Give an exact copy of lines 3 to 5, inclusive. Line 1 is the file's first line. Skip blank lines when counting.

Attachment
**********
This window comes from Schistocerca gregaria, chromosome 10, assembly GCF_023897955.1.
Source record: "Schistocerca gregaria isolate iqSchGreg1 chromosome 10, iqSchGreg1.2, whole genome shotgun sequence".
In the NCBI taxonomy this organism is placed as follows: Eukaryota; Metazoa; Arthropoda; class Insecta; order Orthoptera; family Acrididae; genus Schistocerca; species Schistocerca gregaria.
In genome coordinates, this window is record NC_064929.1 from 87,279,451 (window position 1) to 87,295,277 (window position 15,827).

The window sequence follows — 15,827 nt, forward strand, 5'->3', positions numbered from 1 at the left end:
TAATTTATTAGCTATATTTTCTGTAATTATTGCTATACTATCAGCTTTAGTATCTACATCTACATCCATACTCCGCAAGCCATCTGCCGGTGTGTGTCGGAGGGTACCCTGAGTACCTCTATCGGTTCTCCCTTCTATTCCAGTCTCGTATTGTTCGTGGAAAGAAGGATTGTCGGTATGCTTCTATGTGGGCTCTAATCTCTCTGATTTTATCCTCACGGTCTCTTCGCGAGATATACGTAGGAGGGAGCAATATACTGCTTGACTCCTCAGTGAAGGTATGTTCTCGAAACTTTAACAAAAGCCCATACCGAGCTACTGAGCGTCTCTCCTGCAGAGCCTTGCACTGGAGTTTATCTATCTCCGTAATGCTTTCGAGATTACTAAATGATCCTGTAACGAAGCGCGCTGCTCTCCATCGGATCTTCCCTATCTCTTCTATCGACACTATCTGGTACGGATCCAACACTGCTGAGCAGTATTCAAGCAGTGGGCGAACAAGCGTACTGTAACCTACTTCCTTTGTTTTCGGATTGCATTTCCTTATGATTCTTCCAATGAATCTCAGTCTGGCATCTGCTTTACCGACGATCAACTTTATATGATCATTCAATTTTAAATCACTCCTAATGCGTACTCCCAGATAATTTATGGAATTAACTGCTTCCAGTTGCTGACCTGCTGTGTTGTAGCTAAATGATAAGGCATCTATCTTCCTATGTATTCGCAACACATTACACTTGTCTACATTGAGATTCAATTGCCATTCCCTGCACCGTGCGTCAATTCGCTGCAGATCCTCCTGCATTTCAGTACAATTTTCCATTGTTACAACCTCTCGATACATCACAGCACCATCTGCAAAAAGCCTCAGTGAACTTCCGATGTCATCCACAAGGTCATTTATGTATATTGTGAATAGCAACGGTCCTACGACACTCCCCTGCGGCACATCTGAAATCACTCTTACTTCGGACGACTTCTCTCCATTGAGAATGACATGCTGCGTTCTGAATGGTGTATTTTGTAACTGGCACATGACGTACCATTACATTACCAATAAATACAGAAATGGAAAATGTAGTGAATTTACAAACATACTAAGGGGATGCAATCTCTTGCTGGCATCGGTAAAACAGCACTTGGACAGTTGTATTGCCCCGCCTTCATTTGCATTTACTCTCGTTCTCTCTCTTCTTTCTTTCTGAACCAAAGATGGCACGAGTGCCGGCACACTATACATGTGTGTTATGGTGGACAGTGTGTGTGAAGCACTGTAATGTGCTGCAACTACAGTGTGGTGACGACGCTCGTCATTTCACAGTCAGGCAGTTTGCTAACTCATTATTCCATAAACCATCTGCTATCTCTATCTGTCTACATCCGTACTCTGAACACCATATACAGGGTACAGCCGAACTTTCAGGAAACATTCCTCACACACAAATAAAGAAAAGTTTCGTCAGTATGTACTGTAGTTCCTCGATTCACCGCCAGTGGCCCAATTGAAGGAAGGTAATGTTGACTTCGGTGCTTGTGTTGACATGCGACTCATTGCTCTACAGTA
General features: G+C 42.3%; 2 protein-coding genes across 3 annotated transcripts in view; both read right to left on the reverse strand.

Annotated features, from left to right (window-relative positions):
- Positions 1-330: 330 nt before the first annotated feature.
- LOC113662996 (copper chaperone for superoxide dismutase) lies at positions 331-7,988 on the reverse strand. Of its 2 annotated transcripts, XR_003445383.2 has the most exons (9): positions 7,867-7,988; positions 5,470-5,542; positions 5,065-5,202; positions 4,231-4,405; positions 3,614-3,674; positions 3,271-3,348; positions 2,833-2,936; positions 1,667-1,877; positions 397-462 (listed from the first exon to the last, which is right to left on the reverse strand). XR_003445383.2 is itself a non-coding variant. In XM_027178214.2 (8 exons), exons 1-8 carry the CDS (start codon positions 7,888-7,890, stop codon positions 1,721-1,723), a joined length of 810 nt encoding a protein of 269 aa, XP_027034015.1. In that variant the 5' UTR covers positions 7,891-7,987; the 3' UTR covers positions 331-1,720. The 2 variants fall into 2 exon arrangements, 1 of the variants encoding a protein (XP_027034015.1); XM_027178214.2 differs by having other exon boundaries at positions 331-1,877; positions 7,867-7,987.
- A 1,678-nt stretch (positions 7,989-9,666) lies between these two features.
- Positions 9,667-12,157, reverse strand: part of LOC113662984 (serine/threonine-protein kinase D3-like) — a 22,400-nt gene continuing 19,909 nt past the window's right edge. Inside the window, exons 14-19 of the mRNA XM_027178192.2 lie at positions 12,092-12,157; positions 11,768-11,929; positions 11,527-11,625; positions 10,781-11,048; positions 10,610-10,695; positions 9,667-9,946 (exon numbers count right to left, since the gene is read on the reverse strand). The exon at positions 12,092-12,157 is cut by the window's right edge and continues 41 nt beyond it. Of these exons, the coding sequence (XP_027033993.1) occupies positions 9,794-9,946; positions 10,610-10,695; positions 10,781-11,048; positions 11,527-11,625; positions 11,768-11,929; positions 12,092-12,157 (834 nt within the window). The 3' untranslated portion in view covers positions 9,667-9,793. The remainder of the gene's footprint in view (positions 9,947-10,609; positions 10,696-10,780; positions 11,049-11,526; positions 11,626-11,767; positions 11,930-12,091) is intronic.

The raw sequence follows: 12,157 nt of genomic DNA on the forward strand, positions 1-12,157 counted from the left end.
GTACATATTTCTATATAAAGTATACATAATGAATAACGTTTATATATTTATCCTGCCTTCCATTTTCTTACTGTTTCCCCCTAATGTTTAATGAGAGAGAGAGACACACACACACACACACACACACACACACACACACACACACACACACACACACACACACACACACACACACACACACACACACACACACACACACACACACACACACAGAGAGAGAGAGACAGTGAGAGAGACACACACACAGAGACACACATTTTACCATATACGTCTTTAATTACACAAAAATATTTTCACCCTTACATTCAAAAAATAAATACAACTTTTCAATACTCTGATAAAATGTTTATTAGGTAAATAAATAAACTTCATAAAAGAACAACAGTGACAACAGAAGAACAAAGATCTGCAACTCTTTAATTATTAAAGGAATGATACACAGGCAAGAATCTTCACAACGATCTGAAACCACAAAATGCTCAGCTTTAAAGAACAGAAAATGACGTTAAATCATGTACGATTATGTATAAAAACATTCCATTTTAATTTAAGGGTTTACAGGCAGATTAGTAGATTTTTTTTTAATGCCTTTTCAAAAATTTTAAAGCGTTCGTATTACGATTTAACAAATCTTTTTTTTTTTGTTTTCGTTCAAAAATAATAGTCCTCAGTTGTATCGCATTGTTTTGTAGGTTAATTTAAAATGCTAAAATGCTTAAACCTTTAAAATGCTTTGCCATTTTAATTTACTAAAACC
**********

In the NCBI taxonomy this organism is placed as follows: Eukaryota; Metazoa; Arthropoda; class Insecta; order Orthoptera; family Acrididae; genus Schistocerca; species Schistocerca gregaria.
In genome coordinates, this window is record NC_064929.1 from 87,279,451 (window position 1) to 87,295,277 (window position 15,827).

The window sequence follows — 15,827 nt, forward strand, 5'->3', positions numbered from 1 at the left end: